Friday, 10 February 2012 07:00

The Dreamers

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"The revolution is not a gala dinner" - or is it? In the late sixties Mao Zedong's words were on the lips of every French revolutionary. And with the occupy movements still going on all over the world today, it's a good time to take a look at a European predecessor of these protests: in "The Dreamers" (2003), Bernardo Bertolucci, best known for his "Last Tango in Paris," retells the story of the events that shaped the understanding of politics of today's young generation in France.

It's springtime 1968, and Mathew, an American student, strolls the streets of Paris. Mesmerised by French cinema, he spends his days at the Cinemathèque Française. The minister of culture André Malraux has just dismissed the director of the Cinemathèque, Henri Langlois. The building is closed and young cinephiles -  called the "Cinemathèque rats" - gather in front of it to put up banners with political slogans.

The period between March and May 1968 is abundant in student strikes all over Europe in capitalist as well as in communist countries. French students are starting the movement that will become the largest general strike in Europe. The students were backed by most of the French society, and the strike, which included approximately 11 million workers, paralysed the country for several weeks.

Many young French people still aspire to reproduce the spectacular events of their parents' generation. Each year, during strikes, the walls of French universities are covered with classic '68 slogans such as "It is forbidden to forbid" or "be a realist, ask the impossible."
Friday, 03 February 2012 09:57

Remakes: Tested in Europe and Sold to America!

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"She's different." - "In what way?" - "In every way."

"Lisbeth Salander," played by Rooney Mara, is the main character in David Fincher's new film "The Girl with the Dragon Tattoo." This description of her, taken from the film itself, is actuallypretty accurate. The motorbike-driving computer nerd is a paradox and that makes her "different." However, she may be different from ordinary people but she's not different from someone in particular: the 2009 version of herself.

Lisbeth already hit the screens in Niels Arden Oplev's version of "The Girl with the Dragon Tattoo" in 2009, a Swedish production. The version that is in cinemas right now is an American remake with the same title; both are based on Stieg Larsson's "Millennium Trilogy." They hardly deviate from each other and given that the Swedish original is only three years old, it is hard to understand why we already need an American remake.

American remakes of European movies are not a new phenomenon. It's a well-established method applied by an American film industry that is running out of ideas. Not to remake a successful European movie is like letting money slip through your fingers. Of course, buying the film rights is expensive, but you get a viable asset in return, the guarantee of success. European ideas that have already proved their value on the European market are profitable and safe material.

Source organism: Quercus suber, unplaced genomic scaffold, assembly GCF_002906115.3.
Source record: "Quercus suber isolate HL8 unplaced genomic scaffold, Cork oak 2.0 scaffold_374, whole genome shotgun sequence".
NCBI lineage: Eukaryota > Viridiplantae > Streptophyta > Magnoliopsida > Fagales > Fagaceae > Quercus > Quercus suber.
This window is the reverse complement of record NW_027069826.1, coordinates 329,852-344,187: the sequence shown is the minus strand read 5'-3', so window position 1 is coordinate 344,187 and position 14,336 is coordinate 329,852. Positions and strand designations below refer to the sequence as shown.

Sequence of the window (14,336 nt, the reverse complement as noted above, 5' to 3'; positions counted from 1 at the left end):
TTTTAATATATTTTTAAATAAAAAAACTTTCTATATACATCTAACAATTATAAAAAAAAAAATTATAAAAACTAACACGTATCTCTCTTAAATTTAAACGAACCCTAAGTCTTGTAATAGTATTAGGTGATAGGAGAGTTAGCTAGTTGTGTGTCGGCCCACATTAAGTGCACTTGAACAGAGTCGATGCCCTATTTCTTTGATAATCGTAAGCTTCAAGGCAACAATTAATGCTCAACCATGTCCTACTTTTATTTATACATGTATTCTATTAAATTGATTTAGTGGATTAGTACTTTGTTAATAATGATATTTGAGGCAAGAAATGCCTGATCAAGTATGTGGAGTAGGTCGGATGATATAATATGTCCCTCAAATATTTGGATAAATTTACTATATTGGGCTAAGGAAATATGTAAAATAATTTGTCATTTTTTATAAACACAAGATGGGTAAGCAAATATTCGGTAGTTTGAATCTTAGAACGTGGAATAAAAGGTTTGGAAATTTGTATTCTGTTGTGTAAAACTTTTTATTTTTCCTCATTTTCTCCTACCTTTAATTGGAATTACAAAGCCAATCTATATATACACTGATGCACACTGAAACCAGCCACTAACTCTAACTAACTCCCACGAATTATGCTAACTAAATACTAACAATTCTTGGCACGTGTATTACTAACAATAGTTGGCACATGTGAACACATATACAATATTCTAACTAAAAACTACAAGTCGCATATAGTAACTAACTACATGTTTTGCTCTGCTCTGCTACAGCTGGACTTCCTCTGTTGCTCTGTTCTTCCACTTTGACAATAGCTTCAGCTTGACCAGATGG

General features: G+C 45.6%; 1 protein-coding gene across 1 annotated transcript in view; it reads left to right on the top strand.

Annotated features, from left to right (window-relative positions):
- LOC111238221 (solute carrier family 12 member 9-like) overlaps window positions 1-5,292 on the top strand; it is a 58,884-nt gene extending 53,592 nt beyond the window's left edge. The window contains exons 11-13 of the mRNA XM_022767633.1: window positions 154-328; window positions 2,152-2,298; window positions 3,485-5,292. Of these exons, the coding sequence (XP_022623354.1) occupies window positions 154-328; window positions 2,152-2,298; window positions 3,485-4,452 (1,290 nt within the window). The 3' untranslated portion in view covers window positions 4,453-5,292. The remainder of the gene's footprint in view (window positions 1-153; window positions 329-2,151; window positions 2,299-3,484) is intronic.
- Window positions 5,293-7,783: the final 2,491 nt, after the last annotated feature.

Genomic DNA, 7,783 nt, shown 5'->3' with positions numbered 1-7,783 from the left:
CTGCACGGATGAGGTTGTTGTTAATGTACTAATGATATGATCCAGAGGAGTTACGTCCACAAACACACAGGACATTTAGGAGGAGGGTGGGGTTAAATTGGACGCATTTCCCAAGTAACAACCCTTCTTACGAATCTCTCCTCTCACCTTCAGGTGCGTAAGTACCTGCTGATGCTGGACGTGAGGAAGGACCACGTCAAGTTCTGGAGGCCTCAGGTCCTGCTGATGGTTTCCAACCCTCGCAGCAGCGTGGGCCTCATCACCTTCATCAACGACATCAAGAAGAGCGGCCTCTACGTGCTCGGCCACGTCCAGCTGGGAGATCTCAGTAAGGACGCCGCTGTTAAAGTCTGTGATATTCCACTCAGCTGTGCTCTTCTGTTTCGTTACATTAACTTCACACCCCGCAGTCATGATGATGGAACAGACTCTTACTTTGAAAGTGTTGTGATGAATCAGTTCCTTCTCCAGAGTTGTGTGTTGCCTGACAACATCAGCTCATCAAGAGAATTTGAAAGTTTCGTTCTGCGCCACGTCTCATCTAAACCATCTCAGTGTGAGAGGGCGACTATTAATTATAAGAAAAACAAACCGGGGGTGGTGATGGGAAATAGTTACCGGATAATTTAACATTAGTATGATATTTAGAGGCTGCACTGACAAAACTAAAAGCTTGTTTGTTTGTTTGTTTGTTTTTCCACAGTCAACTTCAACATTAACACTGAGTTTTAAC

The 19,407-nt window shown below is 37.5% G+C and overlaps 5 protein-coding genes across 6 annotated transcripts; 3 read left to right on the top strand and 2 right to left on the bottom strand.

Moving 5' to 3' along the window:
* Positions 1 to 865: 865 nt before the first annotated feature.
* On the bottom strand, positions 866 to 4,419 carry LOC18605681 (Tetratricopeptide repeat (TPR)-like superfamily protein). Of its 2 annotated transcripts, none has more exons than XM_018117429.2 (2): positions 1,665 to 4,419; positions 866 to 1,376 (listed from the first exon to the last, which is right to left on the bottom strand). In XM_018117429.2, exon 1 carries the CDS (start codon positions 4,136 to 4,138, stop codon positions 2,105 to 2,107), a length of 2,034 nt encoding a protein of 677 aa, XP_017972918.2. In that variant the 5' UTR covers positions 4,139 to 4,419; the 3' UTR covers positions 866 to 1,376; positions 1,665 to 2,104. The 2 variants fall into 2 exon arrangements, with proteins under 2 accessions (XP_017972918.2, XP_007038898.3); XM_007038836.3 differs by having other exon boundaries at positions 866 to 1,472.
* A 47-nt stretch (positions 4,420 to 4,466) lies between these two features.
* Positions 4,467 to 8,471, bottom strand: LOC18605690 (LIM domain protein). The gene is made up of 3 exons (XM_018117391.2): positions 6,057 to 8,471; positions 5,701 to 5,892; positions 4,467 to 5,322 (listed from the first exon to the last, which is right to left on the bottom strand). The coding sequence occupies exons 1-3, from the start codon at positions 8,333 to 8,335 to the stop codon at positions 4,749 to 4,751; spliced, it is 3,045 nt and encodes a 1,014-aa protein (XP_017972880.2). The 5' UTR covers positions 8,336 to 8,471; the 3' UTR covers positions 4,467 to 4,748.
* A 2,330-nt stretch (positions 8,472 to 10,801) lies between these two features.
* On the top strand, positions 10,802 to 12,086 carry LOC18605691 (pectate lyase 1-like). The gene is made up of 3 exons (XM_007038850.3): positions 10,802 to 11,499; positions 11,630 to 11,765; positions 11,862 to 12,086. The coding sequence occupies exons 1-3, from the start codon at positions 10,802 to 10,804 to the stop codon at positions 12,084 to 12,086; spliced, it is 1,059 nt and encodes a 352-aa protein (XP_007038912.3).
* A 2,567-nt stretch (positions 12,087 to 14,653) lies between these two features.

Friday, 13 January 2012 06:32

Sherlock Holmes: A Game of Shadows

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Europe's most famous detective is back! Sherlock Holmes once again tries to save the world from evil! This time, in A Game of Shadows (2011; dir. Guy Ritchie), he goes after his fiercest enemy: Professor Moriarty, a criminal mastermind and Sherlock's long-time nemesis. Of course, Sherlock does not have to face Moriarty alone and as always, his dear friend Dr. Watson is with him. They have worked together for 125 years and so far they haven't lost their passion for the game.

A Game of Shadows takes you back to the world of 19th century Europe. Perfect animations and costumes give a glimpse of how London looked during the Victorian age. Little details catch the atmosphere of the time, like a construction site of the London underground. The first cars appear in the city and you see either people with huge top hats, or soldiers in brightly coloured uniform.

The historical characteristics of the 19th century are also part of the plot itself. While the story is not particularly witty, it does show the distrust between the European nations at the time. At the turn of the century, war was indeed looming between the great powers in Europe, fought primarily over colonial issues. Germany wanted to build up a naval fleet and expand its imperialistic interests and an arms race ensued that increased the mutual distrust. In that aspect the plot of the movie is not far away from reality, or from nowadays.

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